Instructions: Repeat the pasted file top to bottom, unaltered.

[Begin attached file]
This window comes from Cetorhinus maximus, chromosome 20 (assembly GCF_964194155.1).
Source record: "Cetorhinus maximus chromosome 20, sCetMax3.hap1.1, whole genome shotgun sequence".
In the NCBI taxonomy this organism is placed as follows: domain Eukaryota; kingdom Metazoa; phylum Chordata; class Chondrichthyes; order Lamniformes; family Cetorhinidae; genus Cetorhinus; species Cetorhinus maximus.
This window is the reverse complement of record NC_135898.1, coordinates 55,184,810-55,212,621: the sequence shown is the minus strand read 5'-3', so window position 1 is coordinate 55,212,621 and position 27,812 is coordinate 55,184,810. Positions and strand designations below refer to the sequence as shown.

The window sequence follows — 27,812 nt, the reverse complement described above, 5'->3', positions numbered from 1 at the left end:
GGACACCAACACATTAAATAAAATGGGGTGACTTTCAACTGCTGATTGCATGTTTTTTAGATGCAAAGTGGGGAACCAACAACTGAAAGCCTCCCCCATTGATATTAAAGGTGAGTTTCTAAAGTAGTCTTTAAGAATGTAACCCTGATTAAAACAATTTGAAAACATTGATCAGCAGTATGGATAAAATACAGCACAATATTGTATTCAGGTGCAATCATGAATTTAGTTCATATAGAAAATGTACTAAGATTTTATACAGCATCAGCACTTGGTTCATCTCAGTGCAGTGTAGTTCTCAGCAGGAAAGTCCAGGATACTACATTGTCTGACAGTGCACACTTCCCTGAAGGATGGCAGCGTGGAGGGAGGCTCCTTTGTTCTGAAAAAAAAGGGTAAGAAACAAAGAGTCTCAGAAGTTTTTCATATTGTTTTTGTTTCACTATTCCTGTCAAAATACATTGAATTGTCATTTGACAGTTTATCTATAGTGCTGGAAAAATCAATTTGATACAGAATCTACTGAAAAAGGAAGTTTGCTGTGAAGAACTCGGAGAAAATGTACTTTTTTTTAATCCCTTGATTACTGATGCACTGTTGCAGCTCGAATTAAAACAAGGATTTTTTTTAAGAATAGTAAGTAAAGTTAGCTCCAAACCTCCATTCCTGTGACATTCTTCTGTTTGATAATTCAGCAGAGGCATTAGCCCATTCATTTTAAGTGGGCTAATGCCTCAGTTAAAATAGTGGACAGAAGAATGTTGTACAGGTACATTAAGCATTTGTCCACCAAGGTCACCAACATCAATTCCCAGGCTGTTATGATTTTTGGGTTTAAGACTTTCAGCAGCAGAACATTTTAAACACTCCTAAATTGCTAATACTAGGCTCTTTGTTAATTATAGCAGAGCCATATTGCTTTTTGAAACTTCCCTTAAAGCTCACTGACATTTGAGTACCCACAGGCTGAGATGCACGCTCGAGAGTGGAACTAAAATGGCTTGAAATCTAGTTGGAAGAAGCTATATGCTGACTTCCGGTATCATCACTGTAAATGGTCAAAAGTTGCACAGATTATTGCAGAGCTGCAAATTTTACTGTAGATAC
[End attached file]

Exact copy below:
This window comes from Cetorhinus maximus, chromosome 20 (assembly GCF_964194155.1).
Source record: "Cetorhinus maximus chromosome 20, sCetMax3.hap1.1, whole genome shotgun sequence".
In the NCBI taxonomy this organism is placed as follows: domain Eukaryota; kingdom Metazoa; phylum Chordata; class Chondrichthyes; order Lamniformes; family Cetorhinidae; genus Cetorhinus; species Cetorhinus maximus.
This window is the reverse complement of record NC_135898.1, coordinates 55,184,810-55,212,621: the sequence shown is the minus strand read 5'-3', so window position 1 is coordinate 55,212,621 and position 27,812 is coordinate 55,184,810. Positions and strand designations below refer to the sequence as shown.

The window sequence follows — 27,812 nt, the reverse complement described above, 5'->3', positions numbered from 1 at the left end:
GGACACCAACACATTAAATAAAATGGGGTGACTTTCAACTGCTGATTGCATGTTTTTTAGATGCAAAGTGGGGAACCAACAACTGAAAGCCTCCCCCATTGATATTAAAGGTGAGTTTCTAAAGTAGTCTTTAAGAATGTAACCCTGATTAAAACAATTTGAAAACATTGATCAGCAGTATGGATAAAATACAGCACAATATTGTATTCAGGTGCAATCATGAATTTAGTTCATATAGAAAATGTACTAAGATTTTATACAGCATCAGCACTTGGTTCATCTCAGTGCAGTGTAGTTCTCAGCAGGAAAGTCCAGGATACTACATTGTCTGACAGTGCACACTTCCCTGAAGGATGGCAGCGTGGAGGGAGGCTCCTTTGTTCTGAAAAAAAAGGGTAAGAAACAAAGAGTCTCAGAAGTTTTTCATATTGTTTTTGTTTCACTATTCCTGTCAAAATACATTGAATTGTCATTTGACAGTTTATCTATAGTGCTGGAAAAATCAATTTGATACAGAATCTACTGAAAAAGGAAGTTTGCTGTGAAGAACTCGGAGAAAATGTACTTTTTTTTAATCCCTTGATTACTGATGCACTGTTGCAGCTCGAATTAAAACAAGGATTTTTTTTAAGAATAGTAAGTAAAGTTAGCTCCAAACCTCCATTCCTGTGACATTCTTCTGTTTGATAATTCAGCAGAGGCATTAGCCCATTCATTTTAAGTGGGCTAATGCCTCAGTTAAAATAGTGGACAGAAGAATGTTGTACAGGTACATTAAGCATTTGTCCACCAAGGTCACCAACATCAATTCCCAGGCTGTTATGATTTTTGGGTTTAAGACTTTCAGCAGCAGAACATTTTAAACACTCCTAAATTGCTAATACTAGGCTCTTTGTTAATTATAGCAGAGCCATATTGCTTTTTGAAACTTCCCTTAAAGCTCACTGACATTTGAGTACCCACAGGCTGAGATGCACGCTCGAGAGTGGAACTAAAATGGCTTGAAATCTAGTTGGAAGAAGCTATATGCTGACTTCCGGTATCATCACTGTAAATGGTCAAAAGTTGCACAGATTATTGCAGAGCTGCAAATTTTACTGTAGATAC